Smith has been diving for 15 years and in that time has competed in the London and Rio Olympic Games, winning a bronze medal in Rio.
As such, she feels “grateful” to have already had two Olympic experiences and has spent a lot of time resetting goals and talking to her sports psychologist and coach in preparation for Tokyo 2021 and now feels “re-energised”.
She says some of her Olympic teammates have found it more difficult, noting that that “people plan their careers around the Olympic Games”.
Smith also knows some athletes have been forced into retirement because they had different plans for 2021, such as starting a family, while others have “aged out” of their sport or face an increased risk of injury.
Being a Melbourne-based athlete presented additional difficulties during the lockdown – one of the longest and strictest in the world.
“I just had to train in my living room at home,” she said.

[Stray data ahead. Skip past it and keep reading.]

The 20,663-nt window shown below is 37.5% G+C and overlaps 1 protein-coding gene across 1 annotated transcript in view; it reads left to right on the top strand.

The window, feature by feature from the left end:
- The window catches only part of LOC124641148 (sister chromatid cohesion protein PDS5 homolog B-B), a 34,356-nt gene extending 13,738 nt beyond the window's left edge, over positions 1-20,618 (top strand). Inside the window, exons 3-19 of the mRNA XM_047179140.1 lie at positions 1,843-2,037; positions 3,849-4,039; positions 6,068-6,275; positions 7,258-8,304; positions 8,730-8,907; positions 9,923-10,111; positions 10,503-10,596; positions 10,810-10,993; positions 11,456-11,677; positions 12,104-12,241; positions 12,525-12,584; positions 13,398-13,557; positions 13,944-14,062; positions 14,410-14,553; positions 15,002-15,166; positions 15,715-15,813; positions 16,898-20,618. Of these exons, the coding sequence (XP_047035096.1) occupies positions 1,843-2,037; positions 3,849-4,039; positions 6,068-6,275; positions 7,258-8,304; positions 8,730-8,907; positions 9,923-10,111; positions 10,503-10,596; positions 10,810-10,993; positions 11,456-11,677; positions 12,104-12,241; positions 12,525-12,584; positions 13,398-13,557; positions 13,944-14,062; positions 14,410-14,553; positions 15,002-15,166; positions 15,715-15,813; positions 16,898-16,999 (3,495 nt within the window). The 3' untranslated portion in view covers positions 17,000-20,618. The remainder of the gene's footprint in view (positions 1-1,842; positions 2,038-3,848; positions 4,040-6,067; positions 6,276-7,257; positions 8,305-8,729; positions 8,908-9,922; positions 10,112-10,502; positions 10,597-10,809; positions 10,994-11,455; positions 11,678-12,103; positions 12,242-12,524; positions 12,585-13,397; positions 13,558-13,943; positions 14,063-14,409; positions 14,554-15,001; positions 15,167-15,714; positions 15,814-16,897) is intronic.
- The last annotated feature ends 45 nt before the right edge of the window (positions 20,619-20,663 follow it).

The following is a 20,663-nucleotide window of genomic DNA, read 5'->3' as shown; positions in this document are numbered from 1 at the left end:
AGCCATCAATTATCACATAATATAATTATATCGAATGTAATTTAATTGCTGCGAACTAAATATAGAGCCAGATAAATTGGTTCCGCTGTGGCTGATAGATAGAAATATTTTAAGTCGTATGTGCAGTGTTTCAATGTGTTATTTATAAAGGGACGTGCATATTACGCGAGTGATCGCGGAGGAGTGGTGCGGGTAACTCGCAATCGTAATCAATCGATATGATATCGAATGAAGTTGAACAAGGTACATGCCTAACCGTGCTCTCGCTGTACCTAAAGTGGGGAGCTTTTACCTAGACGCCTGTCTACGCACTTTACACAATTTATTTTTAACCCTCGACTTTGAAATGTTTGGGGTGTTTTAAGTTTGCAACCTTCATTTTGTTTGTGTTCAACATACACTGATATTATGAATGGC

However, she is now fortunate to be back in the training facilities, albeit ensuring they remain COVID-19-safe.
“In our gym sessions, we have to clean the equipment thoroughly and really use our initiative to make sure everything is staying safe.”
However, with COVID-19 far from over, Annabelle says that while she is training and preparing as if the games are going ahead as scheduled, she will “probably cry” if they are postponed again.
“I think it will really be such a positive thing for the world just to get the Olympic Games under way and for people to be able to watch on TV and celebrate something after going through all these challenges of COVID. I’m just excited for it to unite everybody.”
With reporting by Kate Walton in Canberra, Kate Mayberry in Kuala Lumpur, and Ali MC in Melbourne.
SOURCE : AL JAZEERA